Wednesday, May 19, 2010

Williams & Connolly: Masters of the Game

Masters of the Game: Inside the World’s Most Powerful Law Firm is a recently published book about the Washington law firm of Williams & Connolly, by veteran legal issues reporter Kim Eisler.

Eisler takes us behind the scenes into mega law firm Williams & Connolly, guiding us on a journey through the many storied cases that have served to shape current policies in public and private sector alike.  For the past twenty years, author and journalist Eisler has covered the law firm of Williams & Connolly, first at American Lawyer Magazine, then for Legal Times and since 1993 as National Editor of Washingtonian Magazine. More than any other writer, Eisler has unprecedented and unusual contacts and relationships with the partners, as well as a background knowledge and familiarity with the firm's history and personnel over the past two decades. In Masters of the Game, Eisler sets out to demonstrate how the disciples of Edward Bennett Williams went beyond anyone's expectations and came to occupy key roles in American culture and business. In the last ten years of his life, Williams, the founder of Williams and Connolly, often said he was building not just a law firm but a monument.   Masters of the Game is not only about a law firm, but about how the philosophy and practices of this particular law firm have spread out beyond Washington to dominate business, finance, sports and the American psyche itself through its influence with past, present and future political, corporate and media figures.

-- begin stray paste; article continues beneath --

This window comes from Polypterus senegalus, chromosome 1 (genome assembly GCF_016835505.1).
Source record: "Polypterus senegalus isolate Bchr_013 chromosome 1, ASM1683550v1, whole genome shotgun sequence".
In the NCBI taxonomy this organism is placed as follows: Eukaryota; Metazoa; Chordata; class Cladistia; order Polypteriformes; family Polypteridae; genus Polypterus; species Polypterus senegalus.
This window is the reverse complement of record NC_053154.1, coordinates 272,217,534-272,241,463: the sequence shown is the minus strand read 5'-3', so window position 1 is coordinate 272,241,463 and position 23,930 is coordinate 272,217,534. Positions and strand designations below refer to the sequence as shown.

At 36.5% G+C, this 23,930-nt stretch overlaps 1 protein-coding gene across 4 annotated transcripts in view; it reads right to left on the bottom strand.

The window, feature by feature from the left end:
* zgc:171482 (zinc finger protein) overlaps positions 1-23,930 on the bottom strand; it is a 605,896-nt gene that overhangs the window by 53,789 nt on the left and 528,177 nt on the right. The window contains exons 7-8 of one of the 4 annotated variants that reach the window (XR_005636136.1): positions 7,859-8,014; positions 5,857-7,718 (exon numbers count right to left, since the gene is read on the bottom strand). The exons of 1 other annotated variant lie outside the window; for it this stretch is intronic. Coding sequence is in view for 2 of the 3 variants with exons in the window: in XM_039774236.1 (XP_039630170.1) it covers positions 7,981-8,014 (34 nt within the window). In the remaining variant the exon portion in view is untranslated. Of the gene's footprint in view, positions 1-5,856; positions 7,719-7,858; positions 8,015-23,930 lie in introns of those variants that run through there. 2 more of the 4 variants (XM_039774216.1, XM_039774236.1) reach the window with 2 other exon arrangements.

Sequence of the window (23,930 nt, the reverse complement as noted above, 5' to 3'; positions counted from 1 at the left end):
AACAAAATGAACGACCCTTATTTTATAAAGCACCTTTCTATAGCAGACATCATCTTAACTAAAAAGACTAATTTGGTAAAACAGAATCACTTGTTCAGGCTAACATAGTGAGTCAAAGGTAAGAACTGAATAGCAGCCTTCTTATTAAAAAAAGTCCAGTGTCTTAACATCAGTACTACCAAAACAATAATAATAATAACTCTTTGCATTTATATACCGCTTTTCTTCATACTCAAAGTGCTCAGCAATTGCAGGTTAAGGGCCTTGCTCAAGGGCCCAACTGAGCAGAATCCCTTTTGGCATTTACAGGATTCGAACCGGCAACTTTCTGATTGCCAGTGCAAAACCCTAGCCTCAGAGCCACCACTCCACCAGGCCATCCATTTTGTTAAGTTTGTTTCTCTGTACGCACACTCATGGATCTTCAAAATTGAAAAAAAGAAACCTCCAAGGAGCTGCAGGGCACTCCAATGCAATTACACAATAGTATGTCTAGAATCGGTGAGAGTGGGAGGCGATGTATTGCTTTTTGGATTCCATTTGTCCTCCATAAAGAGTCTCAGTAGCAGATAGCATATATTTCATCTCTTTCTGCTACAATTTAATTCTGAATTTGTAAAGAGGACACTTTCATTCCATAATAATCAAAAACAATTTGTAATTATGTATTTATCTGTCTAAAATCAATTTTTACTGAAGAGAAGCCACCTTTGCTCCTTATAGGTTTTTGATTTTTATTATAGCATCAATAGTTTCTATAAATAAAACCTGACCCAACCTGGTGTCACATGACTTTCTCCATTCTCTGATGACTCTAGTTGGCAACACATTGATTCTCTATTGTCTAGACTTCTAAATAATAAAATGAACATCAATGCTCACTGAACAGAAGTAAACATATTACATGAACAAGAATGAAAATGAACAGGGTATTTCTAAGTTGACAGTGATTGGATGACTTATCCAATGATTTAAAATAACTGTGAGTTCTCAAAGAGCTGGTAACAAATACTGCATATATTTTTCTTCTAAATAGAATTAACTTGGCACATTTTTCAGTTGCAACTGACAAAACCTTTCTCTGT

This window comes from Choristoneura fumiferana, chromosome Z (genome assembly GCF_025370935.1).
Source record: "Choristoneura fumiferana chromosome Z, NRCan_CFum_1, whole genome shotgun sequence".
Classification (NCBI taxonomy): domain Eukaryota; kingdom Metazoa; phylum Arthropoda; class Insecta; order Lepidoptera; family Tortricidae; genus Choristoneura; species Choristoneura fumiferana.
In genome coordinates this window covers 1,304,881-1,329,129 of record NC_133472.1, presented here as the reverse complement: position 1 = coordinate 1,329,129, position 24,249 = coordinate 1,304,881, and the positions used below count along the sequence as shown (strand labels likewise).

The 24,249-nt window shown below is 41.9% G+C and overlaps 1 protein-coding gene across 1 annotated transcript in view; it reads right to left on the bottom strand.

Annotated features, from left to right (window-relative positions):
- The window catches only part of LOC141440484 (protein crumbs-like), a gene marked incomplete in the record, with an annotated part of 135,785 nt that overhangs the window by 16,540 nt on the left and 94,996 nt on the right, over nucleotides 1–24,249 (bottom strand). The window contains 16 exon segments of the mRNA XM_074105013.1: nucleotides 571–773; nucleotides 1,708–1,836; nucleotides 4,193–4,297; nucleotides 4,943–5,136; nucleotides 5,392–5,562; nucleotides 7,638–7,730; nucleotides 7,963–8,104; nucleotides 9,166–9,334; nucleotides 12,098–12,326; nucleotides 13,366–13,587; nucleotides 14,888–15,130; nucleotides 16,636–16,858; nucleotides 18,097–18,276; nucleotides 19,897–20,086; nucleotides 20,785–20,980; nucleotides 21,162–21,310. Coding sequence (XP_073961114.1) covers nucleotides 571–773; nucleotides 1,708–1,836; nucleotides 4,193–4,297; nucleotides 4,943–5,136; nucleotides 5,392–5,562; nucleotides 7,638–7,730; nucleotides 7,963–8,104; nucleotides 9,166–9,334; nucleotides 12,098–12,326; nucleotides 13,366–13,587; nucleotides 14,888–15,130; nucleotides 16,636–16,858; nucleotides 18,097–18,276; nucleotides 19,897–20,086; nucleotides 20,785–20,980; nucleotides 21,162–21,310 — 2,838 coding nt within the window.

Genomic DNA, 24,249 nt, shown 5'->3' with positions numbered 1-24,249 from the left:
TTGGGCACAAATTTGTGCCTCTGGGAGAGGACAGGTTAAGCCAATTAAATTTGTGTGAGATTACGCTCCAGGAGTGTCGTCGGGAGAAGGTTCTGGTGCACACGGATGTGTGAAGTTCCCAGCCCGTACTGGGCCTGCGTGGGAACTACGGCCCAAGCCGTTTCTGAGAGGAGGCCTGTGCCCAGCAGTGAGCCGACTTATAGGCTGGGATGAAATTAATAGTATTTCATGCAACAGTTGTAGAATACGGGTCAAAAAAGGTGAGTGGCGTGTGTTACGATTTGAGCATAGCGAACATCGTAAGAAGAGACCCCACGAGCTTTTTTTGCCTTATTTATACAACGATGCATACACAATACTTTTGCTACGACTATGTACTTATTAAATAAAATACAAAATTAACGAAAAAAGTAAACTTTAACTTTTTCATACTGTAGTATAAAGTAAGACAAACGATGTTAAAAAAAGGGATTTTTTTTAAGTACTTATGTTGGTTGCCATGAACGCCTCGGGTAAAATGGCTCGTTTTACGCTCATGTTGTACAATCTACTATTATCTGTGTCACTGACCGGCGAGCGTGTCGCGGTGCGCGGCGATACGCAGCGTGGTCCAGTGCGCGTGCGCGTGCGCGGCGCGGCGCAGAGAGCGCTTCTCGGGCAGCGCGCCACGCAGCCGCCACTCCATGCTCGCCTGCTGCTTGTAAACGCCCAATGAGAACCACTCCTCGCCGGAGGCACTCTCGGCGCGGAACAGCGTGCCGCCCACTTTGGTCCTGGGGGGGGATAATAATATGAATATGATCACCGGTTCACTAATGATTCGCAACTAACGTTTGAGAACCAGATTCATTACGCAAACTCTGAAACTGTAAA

In a town boasting thousands of lawyers, this firm of bipartisan fixers is at the top of the heap of true insiders. With tentacles everywhere, the partners handle criminal cases, run sports teams, arrange authors' book deals, set TV appearances and manage national affairs. At considerable fees, omnipresent Williams lawyers have represented the likes of Oliver North, the Bushes and the Clintons. They have handled cases involving tobacco regulation, the Iran-Contra scandal, a presidential impeachment, Elian Gonzalez ("the . . . attorney had successfully turned the issue not to whether Elian would be turned over but to when and, just as importantly, how"), the Vioxx controversy and the rise of Sarah Palin as a nationally known political candidate. Wielding considerable intellectual firepower--besting many of their New York competitors, writes Eisler--the Williams & Connolly team deftly navigates a world of internecine tricksters and vicious competition. The author's often-snarky tone caters to the popular view of lawyers, yet despite the cynicism, Eisler's text is something of a tribute to those who practice an oft-despised profession. The author depicts them as people of overwhelming ability and, often, rectitude. "Among American law firms," writes Eisler, "Williams & Connolly--with its one office, its one-for-all attitude, and its unique don't-poach-the-rivals policy--is the anachronism that proves the folly of its clumsy PR- and consultant-driven competition.

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